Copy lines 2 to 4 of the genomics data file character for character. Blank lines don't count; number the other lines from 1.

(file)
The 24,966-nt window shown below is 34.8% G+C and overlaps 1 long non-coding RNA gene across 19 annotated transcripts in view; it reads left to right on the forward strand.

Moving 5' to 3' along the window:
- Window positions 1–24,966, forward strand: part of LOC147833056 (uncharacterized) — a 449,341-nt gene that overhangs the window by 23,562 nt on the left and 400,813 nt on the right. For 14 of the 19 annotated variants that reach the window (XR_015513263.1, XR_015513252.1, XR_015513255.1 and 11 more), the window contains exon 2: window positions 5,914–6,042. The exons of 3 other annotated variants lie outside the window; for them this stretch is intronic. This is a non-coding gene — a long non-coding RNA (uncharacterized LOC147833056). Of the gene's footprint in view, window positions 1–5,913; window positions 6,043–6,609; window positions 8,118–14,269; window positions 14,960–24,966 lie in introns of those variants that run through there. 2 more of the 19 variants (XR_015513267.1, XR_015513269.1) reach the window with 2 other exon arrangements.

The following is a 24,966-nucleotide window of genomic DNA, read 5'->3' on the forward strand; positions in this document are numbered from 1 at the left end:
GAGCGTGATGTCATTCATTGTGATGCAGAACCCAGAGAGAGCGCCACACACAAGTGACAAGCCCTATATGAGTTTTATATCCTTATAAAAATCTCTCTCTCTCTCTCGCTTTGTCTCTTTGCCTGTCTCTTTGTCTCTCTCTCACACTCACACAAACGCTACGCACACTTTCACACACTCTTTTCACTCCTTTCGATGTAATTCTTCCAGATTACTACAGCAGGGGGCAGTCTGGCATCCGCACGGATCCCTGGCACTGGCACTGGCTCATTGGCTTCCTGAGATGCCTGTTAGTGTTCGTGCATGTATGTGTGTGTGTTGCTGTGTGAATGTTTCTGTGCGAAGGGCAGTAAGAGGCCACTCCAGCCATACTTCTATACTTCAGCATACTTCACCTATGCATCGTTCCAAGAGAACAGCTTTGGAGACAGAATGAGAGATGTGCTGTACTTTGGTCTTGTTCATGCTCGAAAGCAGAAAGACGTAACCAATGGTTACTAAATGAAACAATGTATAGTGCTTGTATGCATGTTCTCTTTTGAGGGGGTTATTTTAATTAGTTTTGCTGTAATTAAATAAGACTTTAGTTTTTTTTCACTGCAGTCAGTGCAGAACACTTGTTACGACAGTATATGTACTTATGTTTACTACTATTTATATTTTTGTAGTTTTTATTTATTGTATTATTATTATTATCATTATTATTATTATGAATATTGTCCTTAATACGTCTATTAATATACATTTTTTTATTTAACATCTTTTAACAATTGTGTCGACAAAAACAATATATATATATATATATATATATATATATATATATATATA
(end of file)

Moving 5' to 3' along the window:
- Window positions 1–24,966, forward strand: part of LOC147833056 (uncharacterized) — a 449,341-nt gene that overhangs the window by 23,562 nt on the left and 400,813 nt on the right. For 14 of the 19 annotated variants that reach the window (XR_015513263.1, XR_015513252.1, XR_015513255.1 and 11 more), the window contains exon 2: window positions 5,914–6,042. The exons of 3 other annotated variants lie outside the window; for them this stretch is intronic. This is a non-coding gene — a long non-coding RNA (uncharacterized LOC147833056). Of the gene's footprint in view, window positions 1–5,913; window positions 6,043–6,609; window positions 8,118–14,269; window positions 14,960–24,966 lie in introns of those variants that run through there. 2 more of the 19 variants (XR_015513267.1, XR_015513269.1) reach the window with 2 other exon arrangements.

The following is a 24,966-nucleotide window of genomic DNA, read 5'->3' on the forward strand; positions in this document are numbered from 1 at the left end: